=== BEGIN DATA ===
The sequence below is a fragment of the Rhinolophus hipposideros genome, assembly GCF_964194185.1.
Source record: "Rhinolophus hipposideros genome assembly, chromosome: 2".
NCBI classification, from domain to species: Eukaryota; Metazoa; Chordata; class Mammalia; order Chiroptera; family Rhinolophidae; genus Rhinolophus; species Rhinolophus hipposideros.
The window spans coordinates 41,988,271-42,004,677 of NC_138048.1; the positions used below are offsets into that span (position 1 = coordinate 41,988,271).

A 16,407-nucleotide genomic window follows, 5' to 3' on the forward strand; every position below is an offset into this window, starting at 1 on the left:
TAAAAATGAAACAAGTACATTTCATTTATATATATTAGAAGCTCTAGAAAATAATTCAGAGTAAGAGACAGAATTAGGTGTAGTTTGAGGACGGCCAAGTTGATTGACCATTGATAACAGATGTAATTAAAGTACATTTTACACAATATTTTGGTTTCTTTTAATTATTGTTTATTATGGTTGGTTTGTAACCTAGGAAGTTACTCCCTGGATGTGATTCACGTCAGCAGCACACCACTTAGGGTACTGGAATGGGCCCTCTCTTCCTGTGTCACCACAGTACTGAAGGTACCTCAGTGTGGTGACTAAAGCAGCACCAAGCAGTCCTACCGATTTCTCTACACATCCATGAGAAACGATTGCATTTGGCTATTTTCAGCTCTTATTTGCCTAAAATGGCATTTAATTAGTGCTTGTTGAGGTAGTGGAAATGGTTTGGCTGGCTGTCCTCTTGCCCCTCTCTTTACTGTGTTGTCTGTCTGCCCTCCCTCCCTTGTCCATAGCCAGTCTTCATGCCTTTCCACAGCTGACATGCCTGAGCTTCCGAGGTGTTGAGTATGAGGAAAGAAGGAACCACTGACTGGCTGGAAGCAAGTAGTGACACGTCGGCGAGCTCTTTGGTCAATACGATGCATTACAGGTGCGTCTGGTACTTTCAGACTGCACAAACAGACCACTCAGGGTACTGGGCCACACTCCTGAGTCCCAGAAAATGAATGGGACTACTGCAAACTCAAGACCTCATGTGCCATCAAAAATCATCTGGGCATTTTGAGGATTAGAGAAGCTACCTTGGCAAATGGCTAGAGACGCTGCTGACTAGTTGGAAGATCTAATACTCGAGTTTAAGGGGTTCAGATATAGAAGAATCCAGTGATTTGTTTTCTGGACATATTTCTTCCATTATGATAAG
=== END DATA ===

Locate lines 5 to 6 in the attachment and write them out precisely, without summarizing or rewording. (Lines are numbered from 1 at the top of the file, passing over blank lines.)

A 16,407-nucleotide genomic window follows, 5' to 3' on the forward strand; every position below is an offset into this window, starting at 1 on the left:
TAAAAATGAAACAAGTACATTTCATTTATATATATTAGAAGCTCTAGAAAATAATTCAGAGTAAGAGACAGAATTAGGTGTAGTTTGAGGACGGCCAAGTTGATTGACCATTGATAACAGATGTAATTAAAGTACATTTTACACAATATTTTGGTTTCTTTTAATTATTGTTTATTATGGTTGGTTTGTAACCTAGGAAGTTACTCCCTGGATGTGATTCACGTCAGCAGCACACCACTTAGGGTACTGGAATGGGCCCTCTCTTCCTGTGTCACCACAGTACTGAAGGTACCTCAGTGTGGTGACTAAAGCAGCACCAAGCAGTCCTACCGATTTCTCTACACATCCATGAGAAACGATTGCATTTGGCTATTTTCAGCTCTTATTTGCCTAAAATGGCATTTAATTAGTGCTTGTTGAGGTAGTGGAAATGGTTTGGCTGGCTGTCCTCTTGCCCCTCTCTTTACTGTGTTGTCTGTCTGCCCTCCCTCCCTTGTCCATAGCCAGTCTTCATGCCTTTCCACAGCTGACATGCCTGAGCTTCCGAGGTGTTGAGTATGAGGAAAGAAGGAACCACTGACTGGCTGGAAGCAAGTAGTGACACGTCGGCGAGCTCTTTGGTCAATACGATGCATTACAGGTGCGTCTGGTACTTTCAGACTGCACAAACAGACCACTCAGGGTACTGGGCCACACTCCTGAGTCCCAGAAAATGAATGGGACTACTGCAAACTCAAGACCTCATGTGCCATCAAAAATCATCTGGGCATTTTGAGGATTAGAGAAGCTACCTTGGCAAATGGCTAGAGACGCTGCTGACTAGTTGGAAGATCTAATACTCGAGTTTAAGGGGTTCAGATATAGAAGAATCCAGTGATTTGTTTTCTGGACATATTTCTTCCATTATGATAAG